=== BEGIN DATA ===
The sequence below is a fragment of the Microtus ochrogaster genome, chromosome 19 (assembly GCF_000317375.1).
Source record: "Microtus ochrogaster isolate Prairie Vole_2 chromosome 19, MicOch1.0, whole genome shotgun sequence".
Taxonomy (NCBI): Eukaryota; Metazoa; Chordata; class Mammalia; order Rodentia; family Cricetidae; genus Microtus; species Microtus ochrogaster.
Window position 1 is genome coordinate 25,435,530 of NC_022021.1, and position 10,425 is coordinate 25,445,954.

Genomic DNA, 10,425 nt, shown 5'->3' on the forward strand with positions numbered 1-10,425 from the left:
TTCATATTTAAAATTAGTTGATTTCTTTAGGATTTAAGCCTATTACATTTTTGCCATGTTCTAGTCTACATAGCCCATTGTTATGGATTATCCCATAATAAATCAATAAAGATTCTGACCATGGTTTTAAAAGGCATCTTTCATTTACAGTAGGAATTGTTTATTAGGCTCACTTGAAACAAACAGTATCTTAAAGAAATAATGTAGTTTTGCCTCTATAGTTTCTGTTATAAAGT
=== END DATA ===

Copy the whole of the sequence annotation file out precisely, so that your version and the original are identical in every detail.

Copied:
The sequence below is a fragment of the Microtus ochrogaster genome, chromosome 19 (assembly GCF_000317375.1).
Source record: "Microtus ochrogaster isolate Prairie Vole_2 chromosome 19, MicOch1.0, whole genome shotgun sequence".
Taxonomy (NCBI): Eukaryota; Metazoa; Chordata; class Mammalia; order Rodentia; family Cricetidae; genus Microtus; species Microtus ochrogaster.
Window position 1 is genome coordinate 25,435,530 of NC_022021.1, and position 10,425 is coordinate 25,445,954.

Genomic DNA, 10,425 nt, shown 5'->3' on the forward strand with positions numbered 1-10,425 from the left:
TTCATATTTAAAATTAGTTGATTTCTTTAGGATTTAAGCCTATTACATTTTTGCCATGTTCTAGTCTACATAGCCCATTGTTATGGATTATCCCATAATAAATCAATAAAGATTCTGACCATGGTTTTAAAAGGCATCTTTCATTTACAGTAGGAATTGTTTATTAGGCTCACTTGAAACAAACAGTATCTTAAAGAAATAATGTAGTTTTGCCTCTATAGTTTCTGTTATAAAGT